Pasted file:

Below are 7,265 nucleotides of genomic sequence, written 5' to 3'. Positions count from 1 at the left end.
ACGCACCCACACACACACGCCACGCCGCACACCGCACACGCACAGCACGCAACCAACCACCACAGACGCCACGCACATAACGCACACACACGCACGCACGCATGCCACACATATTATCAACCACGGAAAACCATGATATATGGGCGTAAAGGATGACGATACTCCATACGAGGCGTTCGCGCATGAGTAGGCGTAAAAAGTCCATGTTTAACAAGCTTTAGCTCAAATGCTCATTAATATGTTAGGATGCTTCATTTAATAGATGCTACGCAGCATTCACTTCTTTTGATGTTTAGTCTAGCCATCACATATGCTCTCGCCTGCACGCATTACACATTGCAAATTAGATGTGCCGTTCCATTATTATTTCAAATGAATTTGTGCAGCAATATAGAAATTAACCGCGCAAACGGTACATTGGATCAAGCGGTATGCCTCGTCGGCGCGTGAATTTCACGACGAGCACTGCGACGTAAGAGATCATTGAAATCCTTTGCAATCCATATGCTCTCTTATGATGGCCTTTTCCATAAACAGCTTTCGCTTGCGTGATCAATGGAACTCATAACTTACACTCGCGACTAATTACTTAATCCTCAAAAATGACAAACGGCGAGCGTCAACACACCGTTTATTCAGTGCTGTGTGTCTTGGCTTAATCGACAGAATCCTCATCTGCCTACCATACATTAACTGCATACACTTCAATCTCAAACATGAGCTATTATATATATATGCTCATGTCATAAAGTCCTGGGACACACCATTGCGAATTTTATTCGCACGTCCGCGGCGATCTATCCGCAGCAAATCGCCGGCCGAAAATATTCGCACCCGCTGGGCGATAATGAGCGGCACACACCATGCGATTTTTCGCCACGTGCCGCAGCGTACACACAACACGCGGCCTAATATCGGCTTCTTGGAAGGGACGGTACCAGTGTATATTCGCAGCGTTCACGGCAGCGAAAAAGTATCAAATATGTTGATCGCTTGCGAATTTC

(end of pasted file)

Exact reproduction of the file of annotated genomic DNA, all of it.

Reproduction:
Below are 7,265 nucleotides of genomic sequence, written 5' to 3'. Positions count from 1 at the left end.
ACGCACCCACACACACACGCCACGCCGCACACCGCACACGCACAGCACGCAACCAACCACCACAGACGCCACGCACATAACGCACACACACGCACGCACGCATGCCACACATATTATCAACCACGGAAAACCATGATATATGGGCGTAAAGGATGACGATACTCCATACGAGGCGTTCGCGCATGAGTAGGCGTAAAAAGTCCATGTTTAACAAGCTTTAGCTCAAATGCTCATTAATATGTTAGGATGCTTCATTTAATAGATGCTACGCAGCATTCACTTCTTTTGATGTTTAGTCTAGCCATCACATATGCTCTCGCCTGCACGCATTACACATTGCAAATTAGATGTGCCGTTCCATTATTATTTCAAATGAATTTGTGCAGCAATATAGAAATTAACCGCGCAAACGGTACATTGGATCAAGCGGTATGCCTCGTCGGCGCGTGAATTTCACGACGAGCACTGCGACGTAAGAGATCATTGAAATCCTTTGCAATCCATATGCTCTCTTATGATGGCCTTTTCCATAAACAGCTTTCGCTTGCGTGATCAATGGAACTCATAACTTACACTCGCGACTAATTACTTAATCCTCAAAAATGACAAACGGCGAGCGTCAACACACCGTTTATTCAGTGCTGTGTGTCTTGGCTTAATCGACAGAATCCTCATCTGCCTACCATACATTAACTGCATACACTTCAATCTCAAACATGAGCTATTATATATATATGCTCATGTCATAAAGTCCTGGGACACACCATTGCGAATTTTATTCGCACGTCCGCGGCGATCTATCCGCAGCAAATCGCCGGCCGAAAATATTCGCACCCGCTGGGCGATAATGAGCGGCACACACCATGCGATTTTTCGCCACGTGCCGCAGCGTACACACAACACGCGGCCTAATATCGGCTTCTTGGAAGGGACGGTACCAGTGTATATTCGCAGCGTTCACGGCAGCGAAAAAGTATCAAATATGTTGATCGCTTGCGAATTTC